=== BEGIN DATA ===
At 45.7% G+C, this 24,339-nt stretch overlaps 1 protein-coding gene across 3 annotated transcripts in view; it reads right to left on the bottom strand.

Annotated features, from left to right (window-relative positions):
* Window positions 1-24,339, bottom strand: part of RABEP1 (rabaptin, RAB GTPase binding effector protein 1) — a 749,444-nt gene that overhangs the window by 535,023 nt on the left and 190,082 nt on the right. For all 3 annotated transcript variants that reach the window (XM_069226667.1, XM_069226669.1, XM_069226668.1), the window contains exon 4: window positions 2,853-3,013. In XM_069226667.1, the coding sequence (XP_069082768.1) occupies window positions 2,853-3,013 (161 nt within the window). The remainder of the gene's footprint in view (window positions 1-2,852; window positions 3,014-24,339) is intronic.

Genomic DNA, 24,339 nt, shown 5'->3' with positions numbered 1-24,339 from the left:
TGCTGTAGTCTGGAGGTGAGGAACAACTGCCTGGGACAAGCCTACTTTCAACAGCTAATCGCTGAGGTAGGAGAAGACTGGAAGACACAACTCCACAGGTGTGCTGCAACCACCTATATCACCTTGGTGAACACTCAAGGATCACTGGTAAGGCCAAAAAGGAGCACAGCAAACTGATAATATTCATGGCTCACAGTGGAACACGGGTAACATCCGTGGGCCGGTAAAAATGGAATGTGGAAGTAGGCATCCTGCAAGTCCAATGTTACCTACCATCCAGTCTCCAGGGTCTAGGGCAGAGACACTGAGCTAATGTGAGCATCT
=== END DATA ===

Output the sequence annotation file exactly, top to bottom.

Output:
At 45.7% G+C, this 24,339-nt stretch overlaps 1 protein-coding gene across 3 annotated transcripts in view; it reads right to left on the bottom strand.

Annotated features, from left to right (window-relative positions):
* Window positions 1-24,339, bottom strand: part of RABEP1 (rabaptin, RAB GTPase binding effector protein 1) — a 749,444-nt gene that overhangs the window by 535,023 nt on the left and 190,082 nt on the right. For all 3 annotated transcript variants that reach the window (XM_069226667.1, XM_069226669.1, XM_069226668.1), the window contains exon 4: window positions 2,853-3,013. In XM_069226667.1, the coding sequence (XP_069082768.1) occupies window positions 2,853-3,013 (161 nt within the window). The remainder of the gene's footprint in view (window positions 1-2,852; window positions 3,014-24,339) is intronic.

Genomic DNA, 24,339 nt, shown 5'->3' with positions numbered 1-24,339 from the left:
TGCTGTAGTCTGGAGGTGAGGAACAACTGCCTGGGACAAGCCTACTTTCAACAGCTAATCGCTGAGGTAGGAGAAGACTGGAAGACACAACTCCACAGGTGTGCTGCAACCACCTATATCACCTTGGTGAACACTCAAGGATCACTGGTAAGGCCAAAAAGGAGCACAGCAAACTGATAATATTCATGGCTCACAGTGGAACACGGGTAACATCCGTGGGCCGGTAAAAATGGAATGTGGAAGTAGGCATCCTGCAAGTCCAATGTTACCTACCATCCAGTCTCCAGGGTCTAGGGCAGAGACACTGAGCTAATGTGAGCATCT